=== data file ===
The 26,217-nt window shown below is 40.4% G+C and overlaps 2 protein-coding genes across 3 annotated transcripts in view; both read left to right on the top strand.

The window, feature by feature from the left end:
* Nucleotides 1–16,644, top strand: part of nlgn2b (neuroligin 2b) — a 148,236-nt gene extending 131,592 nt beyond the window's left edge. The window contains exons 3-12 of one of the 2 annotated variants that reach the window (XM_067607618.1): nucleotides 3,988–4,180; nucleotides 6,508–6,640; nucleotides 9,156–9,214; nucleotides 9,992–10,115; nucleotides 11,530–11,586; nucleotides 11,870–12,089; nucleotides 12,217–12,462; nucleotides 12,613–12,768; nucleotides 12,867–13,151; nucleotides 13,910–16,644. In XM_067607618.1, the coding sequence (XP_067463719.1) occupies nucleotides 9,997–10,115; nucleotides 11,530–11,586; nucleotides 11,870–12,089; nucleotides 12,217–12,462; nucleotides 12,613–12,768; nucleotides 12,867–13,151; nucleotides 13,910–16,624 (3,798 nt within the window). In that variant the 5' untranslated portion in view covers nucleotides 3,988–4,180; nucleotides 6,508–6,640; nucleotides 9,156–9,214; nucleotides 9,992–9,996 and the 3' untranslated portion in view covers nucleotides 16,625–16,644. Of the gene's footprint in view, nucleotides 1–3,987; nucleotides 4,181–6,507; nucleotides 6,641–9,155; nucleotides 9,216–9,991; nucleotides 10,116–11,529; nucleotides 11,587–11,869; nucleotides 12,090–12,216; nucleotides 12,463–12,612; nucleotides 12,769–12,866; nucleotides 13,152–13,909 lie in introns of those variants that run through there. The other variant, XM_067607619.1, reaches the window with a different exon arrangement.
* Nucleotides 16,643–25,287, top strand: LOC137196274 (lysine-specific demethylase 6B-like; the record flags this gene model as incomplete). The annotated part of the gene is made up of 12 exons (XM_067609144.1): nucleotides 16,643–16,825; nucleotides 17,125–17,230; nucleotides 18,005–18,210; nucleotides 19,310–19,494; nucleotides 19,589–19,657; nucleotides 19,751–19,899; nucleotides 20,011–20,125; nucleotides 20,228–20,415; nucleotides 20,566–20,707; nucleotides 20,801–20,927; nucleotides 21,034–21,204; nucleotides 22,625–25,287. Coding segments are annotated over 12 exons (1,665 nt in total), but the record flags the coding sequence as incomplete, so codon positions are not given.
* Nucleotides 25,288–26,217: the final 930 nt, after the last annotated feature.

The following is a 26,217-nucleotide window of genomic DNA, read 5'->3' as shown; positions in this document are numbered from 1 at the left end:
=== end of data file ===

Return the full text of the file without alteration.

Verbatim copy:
The 26,217-nt window shown below is 40.4% G+C and overlaps 2 protein-coding genes across 3 annotated transcripts in view; both read left to right on the top strand.

The window, feature by feature from the left end:
* Nucleotides 1–16,644, top strand: part of nlgn2b (neuroligin 2b) — a 148,236-nt gene extending 131,592 nt beyond the window's left edge. The window contains exons 3-12 of one of the 2 annotated variants that reach the window (XM_067607618.1): nucleotides 3,988–4,180; nucleotides 6,508–6,640; nucleotides 9,156–9,214; nucleotides 9,992–10,115; nucleotides 11,530–11,586; nucleotides 11,870–12,089; nucleotides 12,217–12,462; nucleotides 12,613–12,768; nucleotides 12,867–13,151; nucleotides 13,910–16,644. In XM_067607618.1, the coding sequence (XP_067463719.1) occupies nucleotides 9,997–10,115; nucleotides 11,530–11,586; nucleotides 11,870–12,089; nucleotides 12,217–12,462; nucleotides 12,613–12,768; nucleotides 12,867–13,151; nucleotides 13,910–16,624 (3,798 nt within the window). In that variant the 5' untranslated portion in view covers nucleotides 3,988–4,180; nucleotides 6,508–6,640; nucleotides 9,156–9,214; nucleotides 9,992–9,996 and the 3' untranslated portion in view covers nucleotides 16,625–16,644. Of the gene's footprint in view, nucleotides 1–3,987; nucleotides 4,181–6,507; nucleotides 6,641–9,155; nucleotides 9,216–9,991; nucleotides 10,116–11,529; nucleotides 11,587–11,869; nucleotides 12,090–12,216; nucleotides 12,463–12,612; nucleotides 12,769–12,866; nucleotides 13,152–13,909 lie in introns of those variants that run through there. The other variant, XM_067607619.1, reaches the window with a different exon arrangement.
* Nucleotides 16,643–25,287, top strand: LOC137196274 (lysine-specific demethylase 6B-like; the record flags this gene model as incomplete). The annotated part of the gene is made up of 12 exons (XM_067609144.1): nucleotides 16,643–16,825; nucleotides 17,125–17,230; nucleotides 18,005–18,210; nucleotides 19,310–19,494; nucleotides 19,589–19,657; nucleotides 19,751–19,899; nucleotides 20,011–20,125; nucleotides 20,228–20,415; nucleotides 20,566–20,707; nucleotides 20,801–20,927; nucleotides 21,034–21,204; nucleotides 22,625–25,287. Coding segments are annotated over 12 exons (1,665 nt in total), but the record flags the coding sequence as incomplete, so codon positions are not given.
* Nucleotides 25,288–26,217: the final 930 nt, after the last annotated feature.

The following is a 26,217-nucleotide window of genomic DNA, read 5'->3' as shown; positions in this document are numbered from 1 at the left end: